“Don’t worry about that,” he replied, raising his eyebrows. “God’s in control and He will take care of both of us.”

Several days later, we were standing on the platform, waiting for the train to arrive. The train whistle blared as it clacked into the station. I clung to my father’s arm. “You promise to write?” My voice sounded weak to my own ears.

He grabbed me in a tight embrace, and I buried my face in his coat. I smothered a wet-teared kiss on his cheek. “I love you, Daddy.” My heart crumbled as I watched him board the train. With tears rolling down my cheeks, I waved goodbye.

Months later, an envelope appeared on my bed. As I picked it up, I sank into the mattress, clutching it close to my heart. The wonderful aroma from the envelope reached my nostrils through the envelope and loosened the anxiety that had built inside. It was the smell that connected me with my father. I felt as though he were standing right beside me.

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This article has been read 1201 times
Member Comments
Member Date
terri tiffany11/01/05
Flowed nicely and good dialogue! I could feel her sorrow! I might suggest dropping the AND at the beginning of a sentence:) Thanks!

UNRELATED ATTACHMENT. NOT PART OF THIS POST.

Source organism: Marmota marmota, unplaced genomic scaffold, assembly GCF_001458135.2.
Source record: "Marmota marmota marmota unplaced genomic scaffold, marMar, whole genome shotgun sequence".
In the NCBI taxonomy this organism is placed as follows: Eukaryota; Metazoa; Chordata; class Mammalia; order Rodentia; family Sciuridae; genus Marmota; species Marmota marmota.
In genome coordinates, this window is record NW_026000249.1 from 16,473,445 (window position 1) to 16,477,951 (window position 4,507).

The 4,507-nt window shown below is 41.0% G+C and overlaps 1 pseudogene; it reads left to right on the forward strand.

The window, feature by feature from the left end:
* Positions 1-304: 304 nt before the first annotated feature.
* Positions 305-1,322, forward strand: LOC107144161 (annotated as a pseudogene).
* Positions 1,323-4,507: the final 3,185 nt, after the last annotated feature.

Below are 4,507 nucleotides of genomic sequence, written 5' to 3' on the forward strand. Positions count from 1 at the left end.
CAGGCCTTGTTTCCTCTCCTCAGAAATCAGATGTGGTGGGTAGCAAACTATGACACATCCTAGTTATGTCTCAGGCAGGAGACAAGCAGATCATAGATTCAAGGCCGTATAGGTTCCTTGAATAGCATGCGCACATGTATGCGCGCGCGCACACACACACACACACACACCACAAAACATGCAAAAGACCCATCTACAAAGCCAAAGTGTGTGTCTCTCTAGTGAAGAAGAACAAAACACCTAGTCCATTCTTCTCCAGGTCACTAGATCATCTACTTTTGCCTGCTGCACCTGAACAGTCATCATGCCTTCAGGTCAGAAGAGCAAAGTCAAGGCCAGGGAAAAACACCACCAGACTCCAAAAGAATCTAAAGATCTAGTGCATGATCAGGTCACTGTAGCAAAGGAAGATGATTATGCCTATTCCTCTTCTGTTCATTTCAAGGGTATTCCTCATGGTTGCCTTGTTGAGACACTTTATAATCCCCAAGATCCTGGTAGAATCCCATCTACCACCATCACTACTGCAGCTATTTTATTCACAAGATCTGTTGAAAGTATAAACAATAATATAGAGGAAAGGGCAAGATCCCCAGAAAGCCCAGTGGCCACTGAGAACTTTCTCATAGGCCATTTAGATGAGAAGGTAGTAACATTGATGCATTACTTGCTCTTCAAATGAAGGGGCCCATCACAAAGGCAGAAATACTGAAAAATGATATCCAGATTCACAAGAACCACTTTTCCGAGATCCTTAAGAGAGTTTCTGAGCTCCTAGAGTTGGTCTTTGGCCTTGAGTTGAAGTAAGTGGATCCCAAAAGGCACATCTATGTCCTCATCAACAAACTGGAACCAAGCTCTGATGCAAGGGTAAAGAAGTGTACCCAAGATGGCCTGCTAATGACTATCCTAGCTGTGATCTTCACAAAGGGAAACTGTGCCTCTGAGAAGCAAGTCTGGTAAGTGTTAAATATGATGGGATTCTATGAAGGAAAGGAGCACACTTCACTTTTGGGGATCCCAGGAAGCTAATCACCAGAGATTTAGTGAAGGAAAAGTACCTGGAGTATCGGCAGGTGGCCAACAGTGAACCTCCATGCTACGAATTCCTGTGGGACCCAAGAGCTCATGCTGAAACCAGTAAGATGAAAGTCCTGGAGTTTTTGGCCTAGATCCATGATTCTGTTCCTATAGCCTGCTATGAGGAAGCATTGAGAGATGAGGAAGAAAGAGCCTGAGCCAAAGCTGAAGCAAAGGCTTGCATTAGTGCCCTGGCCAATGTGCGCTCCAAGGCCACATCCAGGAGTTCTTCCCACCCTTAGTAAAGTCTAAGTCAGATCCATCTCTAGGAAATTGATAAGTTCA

Jan Ackerson 11/02/05
Very nice--thanks!
Garnet Miller 11/02/05
Many today also feel the same sadness as this young child. War is never nice or easy. This piece touched my heart. Thank you:)
dub W11/03/05
Well written, as I read this I wonder if the same feelings flowed with mothers who have watched their sons and daughters go off to war. blessings - dub
Nina Phillips11/03/05
I really liked your story, good feelings and sad. However, if you notice in your descriptions, "the tears cascading down her cheeks" for instance--was not necessary to "repeat" on the following line--and
"the tears dripping off her nose." Could have been one sentence. Somethings I also need work on (LOL) Good job!
God bless ya, littlelight
Laurie Glass 11/03/05
I was getting tears in my eyes as I read this. Nice job.
Rachel Burkum11/03/05
I don't cry - but I am now. I could picture myself saying goodbye to my stepfather, and I felt the emotion all the way through. The bitter sweetness isn't easy to handle. Nicely written. Thank you.
Karen Ward11/04/05
Your writing conveyed realistic feelings from both the Dad and the child. Very real and very sad. Well done. :) Karen
Marilyn Schnepp 11/04/05
The story had me in tears; but it needs some excess words edited out to make it more compact...but great story.
Kell-Ann Hoyte11/06/05
A very heartrending story
Michelle Burkhardt11/06/05
sweet title with a sweet story. Sometimes it makes you wonder why some people seem to have more sad events than others. A touching piece. Nice Job.
Deborah Porter 11/07/05
Tisha, it was delightful to see you in the winners' list! Congratulations on your 5th Place in the Editors' Choice, and your 3rd place in the Level 2 awards. Time to move up to Level 3. Love, Deb (Challenge Coordinator)
Laurie Glass 11/07/05
Congrats! I'm so happy for you!